Library and application logging utility


stars 🌟issues ⚠️updated 🛠created 🐣size 🏋️‍♀️
22Jan 27, 2020Nov 22, 2017Minified + gzip package size for @cardstack/logger in KB



The logging library used by the Cardstack Hub and official plugins. Per-channel logging level support, graceful co-operation and configuration sharing between multiple loaded instances (even across versions), and first-class test assertion support.

Inspiration (and a little code) taken from tj's debug.


$ npm install @cardstack/logger

Browser support

We're focused on node.js logging, though we may add browser support in the future.

Log levels

Some log messages are useful more often than others, some are more noisy than others, and some are urgent and always require attention. We add several logging levels to enable effectively listening to or silencing certain channels at runtime.

  • error - A fatal error has occurred. The application won't function without user attention.
  • warn - Something that may be a problem under certain conditions has occurred.
  • info - Information that provides feedback to the user, or is likely to be useful in recorded logs when investigating surprising behavior after the fact.
  • debug - Information likely to be useful during development or debugging.
  • trace - Dense, noisy information only useful when digging deeply into a system.
  • log - A convenience for active development. These messages are always displayed regardless of configuration, and aren't considered by the expectation system.

Logging usage

The main export of @cardstack/logger is a function which creates namespaced loggers. These loggers have a method for each logging level:

let log = require('@cardstack/logger')('my-module:subsystem');

log.log("ok, this file is actually required at least");

log.info('Application starting');
if (typeof GlobalCache === 'undefined') {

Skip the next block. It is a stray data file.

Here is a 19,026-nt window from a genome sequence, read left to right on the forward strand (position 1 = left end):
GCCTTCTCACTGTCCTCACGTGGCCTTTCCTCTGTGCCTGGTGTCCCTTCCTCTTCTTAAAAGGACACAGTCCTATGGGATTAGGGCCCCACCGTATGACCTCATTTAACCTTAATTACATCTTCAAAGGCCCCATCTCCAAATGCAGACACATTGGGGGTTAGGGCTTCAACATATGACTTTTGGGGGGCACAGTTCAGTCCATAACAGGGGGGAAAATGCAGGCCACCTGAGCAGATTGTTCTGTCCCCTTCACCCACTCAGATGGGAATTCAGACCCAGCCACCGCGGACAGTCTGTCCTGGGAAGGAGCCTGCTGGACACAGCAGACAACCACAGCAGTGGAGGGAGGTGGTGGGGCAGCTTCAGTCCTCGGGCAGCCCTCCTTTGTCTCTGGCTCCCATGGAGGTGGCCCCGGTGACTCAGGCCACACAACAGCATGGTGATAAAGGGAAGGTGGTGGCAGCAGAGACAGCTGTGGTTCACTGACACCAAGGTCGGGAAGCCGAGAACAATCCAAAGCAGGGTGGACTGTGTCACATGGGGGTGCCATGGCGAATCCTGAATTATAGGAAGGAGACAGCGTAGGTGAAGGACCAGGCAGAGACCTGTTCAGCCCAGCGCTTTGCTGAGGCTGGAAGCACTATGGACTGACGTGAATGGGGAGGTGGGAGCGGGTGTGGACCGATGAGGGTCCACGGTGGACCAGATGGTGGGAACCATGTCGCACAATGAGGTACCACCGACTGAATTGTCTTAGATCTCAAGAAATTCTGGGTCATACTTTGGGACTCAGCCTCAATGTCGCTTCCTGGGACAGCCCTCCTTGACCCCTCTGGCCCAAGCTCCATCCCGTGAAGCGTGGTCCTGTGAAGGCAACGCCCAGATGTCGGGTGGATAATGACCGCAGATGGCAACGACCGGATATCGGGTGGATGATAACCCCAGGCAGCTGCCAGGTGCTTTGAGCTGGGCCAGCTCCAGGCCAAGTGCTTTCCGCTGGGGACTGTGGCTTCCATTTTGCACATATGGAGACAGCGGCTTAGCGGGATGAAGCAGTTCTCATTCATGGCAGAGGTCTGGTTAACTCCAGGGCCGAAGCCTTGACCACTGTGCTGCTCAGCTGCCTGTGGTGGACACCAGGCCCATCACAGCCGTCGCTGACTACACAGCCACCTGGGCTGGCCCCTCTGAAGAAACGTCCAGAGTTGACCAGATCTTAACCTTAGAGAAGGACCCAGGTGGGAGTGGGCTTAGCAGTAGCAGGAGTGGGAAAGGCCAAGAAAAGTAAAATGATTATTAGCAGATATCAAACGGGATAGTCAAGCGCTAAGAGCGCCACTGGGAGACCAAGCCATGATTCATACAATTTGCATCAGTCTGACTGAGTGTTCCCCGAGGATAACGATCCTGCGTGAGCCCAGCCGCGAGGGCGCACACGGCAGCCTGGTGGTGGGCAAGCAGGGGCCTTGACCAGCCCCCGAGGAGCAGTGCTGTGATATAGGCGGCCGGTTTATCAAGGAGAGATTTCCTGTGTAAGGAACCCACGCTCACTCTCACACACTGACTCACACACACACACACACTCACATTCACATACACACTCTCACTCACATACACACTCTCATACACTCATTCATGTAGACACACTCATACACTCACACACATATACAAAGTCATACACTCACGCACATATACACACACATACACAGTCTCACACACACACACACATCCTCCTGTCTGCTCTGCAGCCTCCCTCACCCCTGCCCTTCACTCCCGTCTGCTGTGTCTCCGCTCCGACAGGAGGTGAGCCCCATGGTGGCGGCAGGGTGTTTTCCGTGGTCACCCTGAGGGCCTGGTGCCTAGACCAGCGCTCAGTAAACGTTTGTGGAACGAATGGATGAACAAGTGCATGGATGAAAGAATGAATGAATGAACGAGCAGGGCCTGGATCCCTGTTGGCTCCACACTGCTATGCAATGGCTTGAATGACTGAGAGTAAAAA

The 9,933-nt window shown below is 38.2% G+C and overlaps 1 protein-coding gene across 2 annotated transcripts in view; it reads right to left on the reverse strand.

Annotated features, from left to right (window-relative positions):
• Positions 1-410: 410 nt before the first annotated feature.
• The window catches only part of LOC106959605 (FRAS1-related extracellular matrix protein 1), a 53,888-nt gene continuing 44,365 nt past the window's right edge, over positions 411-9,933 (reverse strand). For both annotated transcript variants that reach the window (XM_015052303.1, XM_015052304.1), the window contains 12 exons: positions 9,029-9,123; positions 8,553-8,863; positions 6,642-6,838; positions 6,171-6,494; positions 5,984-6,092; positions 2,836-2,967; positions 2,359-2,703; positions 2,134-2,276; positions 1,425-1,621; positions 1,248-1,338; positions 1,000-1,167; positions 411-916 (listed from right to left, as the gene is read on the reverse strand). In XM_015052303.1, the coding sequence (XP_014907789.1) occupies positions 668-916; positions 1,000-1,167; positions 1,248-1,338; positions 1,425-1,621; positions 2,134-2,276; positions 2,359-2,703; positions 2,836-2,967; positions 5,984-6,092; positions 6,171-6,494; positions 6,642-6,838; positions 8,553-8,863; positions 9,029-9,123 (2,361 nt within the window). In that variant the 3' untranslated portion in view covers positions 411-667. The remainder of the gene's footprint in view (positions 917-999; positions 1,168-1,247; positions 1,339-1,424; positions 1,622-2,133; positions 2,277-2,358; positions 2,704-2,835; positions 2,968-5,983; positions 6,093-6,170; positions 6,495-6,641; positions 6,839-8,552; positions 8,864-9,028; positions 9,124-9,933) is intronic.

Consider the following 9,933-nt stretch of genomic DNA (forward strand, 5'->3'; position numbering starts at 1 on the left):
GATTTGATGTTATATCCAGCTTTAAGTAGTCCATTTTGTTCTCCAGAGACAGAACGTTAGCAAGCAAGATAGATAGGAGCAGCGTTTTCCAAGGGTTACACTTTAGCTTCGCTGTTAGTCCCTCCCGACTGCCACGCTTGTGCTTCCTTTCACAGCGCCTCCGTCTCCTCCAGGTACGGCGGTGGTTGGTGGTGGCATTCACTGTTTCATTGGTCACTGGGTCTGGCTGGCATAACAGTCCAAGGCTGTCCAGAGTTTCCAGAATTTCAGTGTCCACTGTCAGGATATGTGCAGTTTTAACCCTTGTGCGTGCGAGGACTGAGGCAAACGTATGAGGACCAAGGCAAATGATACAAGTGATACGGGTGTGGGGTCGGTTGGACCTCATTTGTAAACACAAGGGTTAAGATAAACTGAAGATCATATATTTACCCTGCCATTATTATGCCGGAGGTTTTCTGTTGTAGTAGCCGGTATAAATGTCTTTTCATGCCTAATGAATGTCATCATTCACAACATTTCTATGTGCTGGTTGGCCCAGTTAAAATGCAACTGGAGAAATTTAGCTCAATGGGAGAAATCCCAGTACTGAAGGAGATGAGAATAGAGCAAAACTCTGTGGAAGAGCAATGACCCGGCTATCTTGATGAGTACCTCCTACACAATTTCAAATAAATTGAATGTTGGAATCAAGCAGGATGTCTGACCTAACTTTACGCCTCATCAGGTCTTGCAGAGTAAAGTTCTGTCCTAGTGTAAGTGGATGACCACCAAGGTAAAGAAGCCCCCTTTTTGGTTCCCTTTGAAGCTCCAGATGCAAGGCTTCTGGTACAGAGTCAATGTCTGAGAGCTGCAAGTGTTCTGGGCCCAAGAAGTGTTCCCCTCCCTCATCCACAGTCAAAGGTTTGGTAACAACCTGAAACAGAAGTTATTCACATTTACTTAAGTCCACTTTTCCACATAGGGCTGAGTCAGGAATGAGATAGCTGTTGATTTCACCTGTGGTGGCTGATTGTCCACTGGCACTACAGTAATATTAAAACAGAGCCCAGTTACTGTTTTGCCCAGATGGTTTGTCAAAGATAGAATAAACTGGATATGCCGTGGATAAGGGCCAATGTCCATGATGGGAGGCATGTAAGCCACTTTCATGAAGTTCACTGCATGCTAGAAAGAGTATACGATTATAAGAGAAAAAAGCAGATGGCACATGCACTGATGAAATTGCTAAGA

log.warn("The GlobalCache module hasn't been loaded. The application may run slower than expected");

try {
} catch (e) {
  log.error('Could not load dependency! Please install it');

if (loadOptionalModules) {
  log.debug('Loading the optional modules');
} else {
  log.debug('Skipping optional modules');

setInterval(function() {
  log.trace('refreshing plugins');
}, 50);

Application and run-time configuration

You can specify default logging levels for channels in your application's entry point. Try to do this as early as you can, before requiring other modules, to avoid messages being logged before you set the configuration.

When you set a logging level, all messages of that level and higher will be displayed (lowest is trace, and highest is error). You can also set the level to none to suppress all messages.

The default logging level is info.

Even if multiple versions are installed via different dependencies, we take care to co-ordinate and make sure this configuration is applied to all of them.

If multiple patterns match a channel, the last-specified one will apply.

Note - this should only be done in an application. If you're shipping a library to be consumed by others, you should not call this function - you should leave users to decide it at the application level.

// app.js
const logger = require('@cardstack/logger');
const dep = require('dependency');

  defaultLevel: 'warn',
  logLevels: [
    ['app:*', 'info'], // Our info messages are all pretty useful
    ['dependency', 'error'] // This lib spams warnings that aren't actually important

let log = logger('app:index');
log.info('starting up');

if (dep.shouldRun()) {
  log.debug('running dependency');

log.info('all done');
$ node app.js
  app:index starting up
  app:index all done

You can then override these at runtime via environment variables:

$ LOG_LEVELS='*=none,app:*=debug,dependency=warn' node app.js
  app:index starting up
  app:index running dependency
  dependency Woah this isn't linux, don't you believe in free software?!
  app:index all done

Test expectations

Error messages and logs are an important part of developer experience, and worth testing. So, we include expectation helpers to assert that certain log messages occur, and that unexpected ones don't. As a bonus, it's sometimes easier to test that a given log message occurs, than to inspect private state.

There exists an expect... method on the logger module for each logging level. It accepts a regex to match against the message, an optional set of options, and a function to execute to trigger the expected logging.

const logger = require('@cardstack/logger');
let log = logger('test');
// simple usage
await logger.expectInfo(/message/, async function() {
  await someAsyncSetup();

// advanced usage
await logger.expectWarn(/whoops/, { count: 2, allowed: ['error']}, someFunctionThatLogsAnError);

If you find any bugs or have a feature request, please open an issue on github!

The npm package download data comes from npm's download counts api and package details come from npms.io.